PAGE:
// Scans all views in the view controller, constructing appropriate binding
// actions according to the parameters associated with the view.
- (void)bindToViewController:(UIViewController *)vc
{
	// First, make sure we can obtain the model
	if (![vc respondsToSelector:@selector(viewModel)]) {
		NSLog(@"Error: view controller must store the view model as viewModel");
		return;
	}

	// Now recurse through all views to tie to VM
	NSObject *vm = [(id<VCModel>)vc viewModel];
	[self bindViewToModel:vc.view model:vm];
}

@end

Our solution is extraordinarily clever, in that we’ve completely removed the responsibility for binding the views within our view controller to the view model. And notice the apparent elegance of our view controller:

#import "ViewController.h"
#import "ViewModel.h"
#import "Binder.h"

@interface ViewController () <UITextFieldDelegate>
@property (strong, nonatomic) ViewModel *viewModel;
@property (strong, nonatomic) Binder *binder;

@end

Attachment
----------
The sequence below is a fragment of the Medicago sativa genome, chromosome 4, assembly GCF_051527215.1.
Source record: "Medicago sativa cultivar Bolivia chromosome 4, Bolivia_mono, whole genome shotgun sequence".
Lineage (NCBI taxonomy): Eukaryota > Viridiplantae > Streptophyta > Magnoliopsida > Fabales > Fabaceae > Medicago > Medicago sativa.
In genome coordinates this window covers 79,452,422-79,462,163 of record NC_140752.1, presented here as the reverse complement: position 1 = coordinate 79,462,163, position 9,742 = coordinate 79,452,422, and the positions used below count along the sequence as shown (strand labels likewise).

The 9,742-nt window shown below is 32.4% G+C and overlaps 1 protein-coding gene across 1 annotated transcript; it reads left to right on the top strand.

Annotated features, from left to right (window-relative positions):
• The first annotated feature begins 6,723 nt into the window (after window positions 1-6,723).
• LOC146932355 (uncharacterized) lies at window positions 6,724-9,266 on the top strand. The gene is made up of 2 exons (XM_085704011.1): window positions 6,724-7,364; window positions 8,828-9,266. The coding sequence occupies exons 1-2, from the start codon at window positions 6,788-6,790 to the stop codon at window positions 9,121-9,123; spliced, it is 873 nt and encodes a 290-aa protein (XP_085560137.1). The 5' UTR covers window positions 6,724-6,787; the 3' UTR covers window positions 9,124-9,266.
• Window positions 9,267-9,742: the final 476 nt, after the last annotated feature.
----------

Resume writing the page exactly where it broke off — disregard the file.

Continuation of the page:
@implementation ViewController

- (void)viewDidLoad
{
	[super viewDidLoad];

	/*
	 *	Create and bind our view model
	 */

	self.viewModel = [[ViewModel alloc] init];
	self.binder = [[Binder alloc] init];
	[self.binder bindToViewController:self];
}

- (BOOL)textFieldShouldReturn:(UITextField *)textField
{
	/*
	 *	Check to make sure our balance has been properly adjusted
	 */

	NSInteger err = [self.viewModel updateBalance];
	if (err == UPDATEERROR_ILLEGAL) {
		/*
		 *	This would draw to zero. Alert the user rather than make the
		 *	round trip to the server
		 */

		UIAlertController *c = [UIAlertController alertControllerWithTitle:@"Illegal value" message:@"You may not reset the balance below zero" preferredStyle:UIAlertControllerStyleAlert];

		UIAlertAction *action = [UIAlertAction actionWithTitle:@"Cancel" style:UIAlertActionStyleCancel handler:nil];
		[c addAction:action];

		[self presentViewController:c animated:YES completion:nil];
	}

	return NO;
}

@end

So what is wrong with being clever?

First, imagine you are a new developer to the project, and you are not familiar with the source kit, or with the way Objective C allows you to do introspection.

And you see an application that presents a screen like the one below:

Screen1

Then you look at the view controller above.

If you are familiar with the MVVM model, you see the ViewModel object being used, and you look at that class:

@interface ViewModel : NSObject
@property (nonatomic, assign) double balance;
@property (nonatomic, assign) double change;

- (void)reload;			// Reload balance
- (NSInteger)updateBalance;
@end

And what is the first thing you are going to ask?

Where are the properties in the View Controller which access the views?